1981 Ford LTD Crown Victoria Coupe: Last of the Tudors
For a long time, cars were cars, not trucks, and those cars typically came in three versions: a two-door sedan or coupe, a four-door sedan, and a station wagon. And right up to the early to mid-1980s, that was still largely the case. But by 1990, full-size American two-door sedans were basically extinct, with the exception of personal luxury cars like the Eldorado and Mark VII and sporty midsizers like the Grand Prix and Lumina Z34.
For most of the ’70s, the Ford was unapologetically large. Some wags remarked at the time that LTD stood for “Light Tank Division.” In 1979, the full-size Fords were finally downsized on the new corporate “Panther” full-size chassis. But as before, a variety of sedans, coupes, and wagons were offered in trim levels from plain to lavish.
However, by this time sales of the full-size coupes and two-door sedans were beginning to wane. Sure, the personal luxury coupes like the Cutlass Supreme were still going gangbusters, but models like the LTD, Caprice, LeSabre, and others were starting to favor four-door models.
While the initial downsized ’79 LTDs retained the previous trim levels of the final biggie 1975–78 models, starting in 1980 the top-of-the-line LTD Landau was renamed LTD Crown Victoria. It also lost the nifty illuminated C-pillar decor of the ’79. A shame.
And so it was in 1980 that the LTD Crown Victoria came—LTD and Country Squire wagons aside—in either a $7628 coupe or $7763 sedan (today that’s $28,083 and $28,580). Production was 21,962 four-doors and 7,725 two-doors. For 1981, the LTD Crown Victoria sold to the tune of 11,061 two-doors and 39,139 four-doors. Clearly the sedans were handily outselling the two-doors.
The easiest way to tell a 1981 LTD from a 1979–80 model is the front bumper. In 1979–80, there were slots in the bumper with matching grille pattern inserts. Starting in 1981, these were eliminated and the bumper was solid metal.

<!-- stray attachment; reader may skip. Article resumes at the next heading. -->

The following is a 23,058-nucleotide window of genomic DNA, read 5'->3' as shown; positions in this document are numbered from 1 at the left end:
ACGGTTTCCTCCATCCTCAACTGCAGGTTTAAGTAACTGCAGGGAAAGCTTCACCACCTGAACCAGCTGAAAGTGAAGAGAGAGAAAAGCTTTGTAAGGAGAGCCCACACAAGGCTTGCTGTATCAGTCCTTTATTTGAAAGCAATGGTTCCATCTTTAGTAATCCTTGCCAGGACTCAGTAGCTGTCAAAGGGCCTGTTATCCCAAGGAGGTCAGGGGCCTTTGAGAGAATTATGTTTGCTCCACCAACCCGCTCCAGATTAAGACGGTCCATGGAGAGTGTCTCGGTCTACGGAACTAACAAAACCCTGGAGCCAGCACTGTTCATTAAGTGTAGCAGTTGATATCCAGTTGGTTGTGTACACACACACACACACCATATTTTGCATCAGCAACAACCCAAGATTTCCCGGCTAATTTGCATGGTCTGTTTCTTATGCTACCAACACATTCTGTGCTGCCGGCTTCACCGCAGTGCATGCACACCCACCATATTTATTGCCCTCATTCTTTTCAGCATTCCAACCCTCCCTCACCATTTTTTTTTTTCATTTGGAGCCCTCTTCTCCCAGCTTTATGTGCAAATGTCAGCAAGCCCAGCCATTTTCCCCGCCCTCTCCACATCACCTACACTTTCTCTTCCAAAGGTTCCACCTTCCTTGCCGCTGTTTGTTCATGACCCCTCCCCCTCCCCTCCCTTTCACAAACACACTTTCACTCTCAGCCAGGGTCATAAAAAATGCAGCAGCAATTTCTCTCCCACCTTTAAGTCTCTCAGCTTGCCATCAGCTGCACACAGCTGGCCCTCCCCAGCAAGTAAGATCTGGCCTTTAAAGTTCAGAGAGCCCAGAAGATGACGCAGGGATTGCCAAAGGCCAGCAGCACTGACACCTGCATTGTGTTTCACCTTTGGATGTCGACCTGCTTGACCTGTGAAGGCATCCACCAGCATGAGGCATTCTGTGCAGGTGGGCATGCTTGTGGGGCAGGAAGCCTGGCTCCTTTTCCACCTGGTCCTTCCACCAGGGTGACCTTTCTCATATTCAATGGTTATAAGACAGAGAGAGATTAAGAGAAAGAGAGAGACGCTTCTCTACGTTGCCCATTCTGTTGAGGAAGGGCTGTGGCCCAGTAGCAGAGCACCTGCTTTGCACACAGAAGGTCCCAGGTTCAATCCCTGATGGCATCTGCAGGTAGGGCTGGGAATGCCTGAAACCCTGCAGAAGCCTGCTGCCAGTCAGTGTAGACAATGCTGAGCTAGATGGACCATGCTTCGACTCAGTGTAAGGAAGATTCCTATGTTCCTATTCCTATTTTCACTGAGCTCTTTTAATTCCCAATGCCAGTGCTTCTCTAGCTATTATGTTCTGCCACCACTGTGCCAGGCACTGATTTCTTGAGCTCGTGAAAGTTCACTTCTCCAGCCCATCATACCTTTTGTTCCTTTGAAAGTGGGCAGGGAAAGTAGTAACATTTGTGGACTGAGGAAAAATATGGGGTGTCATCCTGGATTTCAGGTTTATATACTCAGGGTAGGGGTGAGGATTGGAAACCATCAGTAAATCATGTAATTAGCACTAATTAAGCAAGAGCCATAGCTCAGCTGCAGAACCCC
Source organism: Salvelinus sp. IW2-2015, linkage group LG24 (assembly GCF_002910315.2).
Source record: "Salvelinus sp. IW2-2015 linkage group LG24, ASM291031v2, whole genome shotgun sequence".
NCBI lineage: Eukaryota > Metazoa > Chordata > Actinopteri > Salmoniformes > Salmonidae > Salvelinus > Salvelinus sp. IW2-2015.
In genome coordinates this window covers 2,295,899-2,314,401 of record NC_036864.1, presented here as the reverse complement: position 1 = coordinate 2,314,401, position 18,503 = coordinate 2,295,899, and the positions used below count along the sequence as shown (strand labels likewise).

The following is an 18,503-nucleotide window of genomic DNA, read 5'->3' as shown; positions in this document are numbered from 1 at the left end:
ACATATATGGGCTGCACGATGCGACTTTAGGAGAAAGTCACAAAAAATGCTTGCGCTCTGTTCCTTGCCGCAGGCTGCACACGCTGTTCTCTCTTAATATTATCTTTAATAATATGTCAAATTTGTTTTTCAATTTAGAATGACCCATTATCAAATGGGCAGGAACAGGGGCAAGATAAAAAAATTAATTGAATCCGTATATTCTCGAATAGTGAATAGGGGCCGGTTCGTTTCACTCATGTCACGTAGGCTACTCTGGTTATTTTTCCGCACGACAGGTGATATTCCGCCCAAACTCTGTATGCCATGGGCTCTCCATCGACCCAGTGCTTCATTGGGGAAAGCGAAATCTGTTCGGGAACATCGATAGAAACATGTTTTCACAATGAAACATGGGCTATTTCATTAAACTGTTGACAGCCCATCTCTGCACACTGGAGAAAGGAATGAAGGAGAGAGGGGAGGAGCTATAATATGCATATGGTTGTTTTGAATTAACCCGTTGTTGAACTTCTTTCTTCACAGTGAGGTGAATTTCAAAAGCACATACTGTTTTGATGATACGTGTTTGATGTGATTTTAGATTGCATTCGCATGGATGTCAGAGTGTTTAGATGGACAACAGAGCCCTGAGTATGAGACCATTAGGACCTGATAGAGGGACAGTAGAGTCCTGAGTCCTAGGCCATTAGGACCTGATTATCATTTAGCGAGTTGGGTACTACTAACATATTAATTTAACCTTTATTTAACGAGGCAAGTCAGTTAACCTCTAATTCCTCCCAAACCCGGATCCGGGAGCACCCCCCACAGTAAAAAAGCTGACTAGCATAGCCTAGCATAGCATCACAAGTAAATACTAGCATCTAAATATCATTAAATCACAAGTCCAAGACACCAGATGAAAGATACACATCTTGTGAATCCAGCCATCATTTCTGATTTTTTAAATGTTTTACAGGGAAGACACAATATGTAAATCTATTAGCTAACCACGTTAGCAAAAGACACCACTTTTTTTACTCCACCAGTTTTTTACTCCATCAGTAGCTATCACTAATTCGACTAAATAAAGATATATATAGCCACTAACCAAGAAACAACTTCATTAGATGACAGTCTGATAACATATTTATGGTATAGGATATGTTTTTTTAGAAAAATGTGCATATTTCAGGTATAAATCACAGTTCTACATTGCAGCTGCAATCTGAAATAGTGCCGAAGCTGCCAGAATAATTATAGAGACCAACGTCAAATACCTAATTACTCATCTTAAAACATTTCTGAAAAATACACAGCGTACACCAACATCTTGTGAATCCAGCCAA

Starting in 1982, the blue oval Ford emblem was reintroduced, so the grille on LTDs lost the “FORD” capital letters in the grille header in favor of the new corporate logo on the grille pattern itself. So now you know how to positively ID a 1981 Ford LTD. You’re welcome.
The 1982 LTD Crown Victoria prices rose once again, thanks to early ’80s inflation that saw the price of an LTD Crown Victoria two-door go from $7628 in 1980 to $9149 for a 1982 version.
Starting in 1983, all LTDs were renamed LTD Crown Victoria—not just the fanciest models—in order for the new smaller LTD to be introduced. This smaller LTD was essentially a higher-trimmed, restyled Fairmont. At the time, it was intended that the full-size Fords would be retired, and these new smaller versions would ultimately replace them.
But then a funny thing happened: Around 1983–84, big-car sales started picking up again, so the Panther chassis LTDs were kept and actually outlived the midsize LTD, which disappeared after 1986, replaced by the all-new Taurus.
At any rate, the LTD Crown Victorias carried on throughout the ’80s, but with two-door sales continuing to dwindle. In 1987, the last year the Crown Victoria, two-doors (and corporate sibling Grand Marquis) were offered, and in ’88 the LTD Crown Victoria was given a new aero-styled facelift and only the sedan and wagon returned.
The old, standard Ford coupe and sedan, designated “Tudor” and “Fordor” decades before, had changed. The “Tudor” was gone, thanks to changing tastes. Fortunately, two-door lovers still had many choices in a Ford showroom in 1988: Escort, Tempo, Mustang, and Thunderbird were all still there waiting for you and your wallet. Not so much today, except for the Mustang … but I digress! Now, where was I?
I first spotted this nicely preserved ’81 LTD Crown Victoria at the weekly cruise-in held on the Davenport (Iowa) riverfront in June 2021. I was immediately smitten. I’ve seen a few 1979–87 two-doors at shows, but not many—and never one this nice. The owner and his wife were very nice too and opened up the doors and hood so I could get a closer look. At the time, it had about 73,500 original miles.
It was in excellent, largely original condition, with factory applied paint and pinstripes. I really liked the colors too. I’m not 100 percent sure, but I think the color is Dark Cordovan. The matching top and upholstery were just the icing on the cake. I don’t remember if it had the 255-cubic-inch V-8—the new standard engine for ’81 LTDs—or the optional 302 V-8 or 351 V-8.
I spotted the car at another cruise night a bit later that year, but I haven’t seen it since. I hope the owners are still enjoying it, as I sure enjoyed seeing it! While it’s not the official designation, I’ve always felt that LTD stood for, or should have stood for, Love To Drive. Friends of mine who have LTDs of this vintage largely agree.
Until next time folks, Brougham on, and always tip your bartender!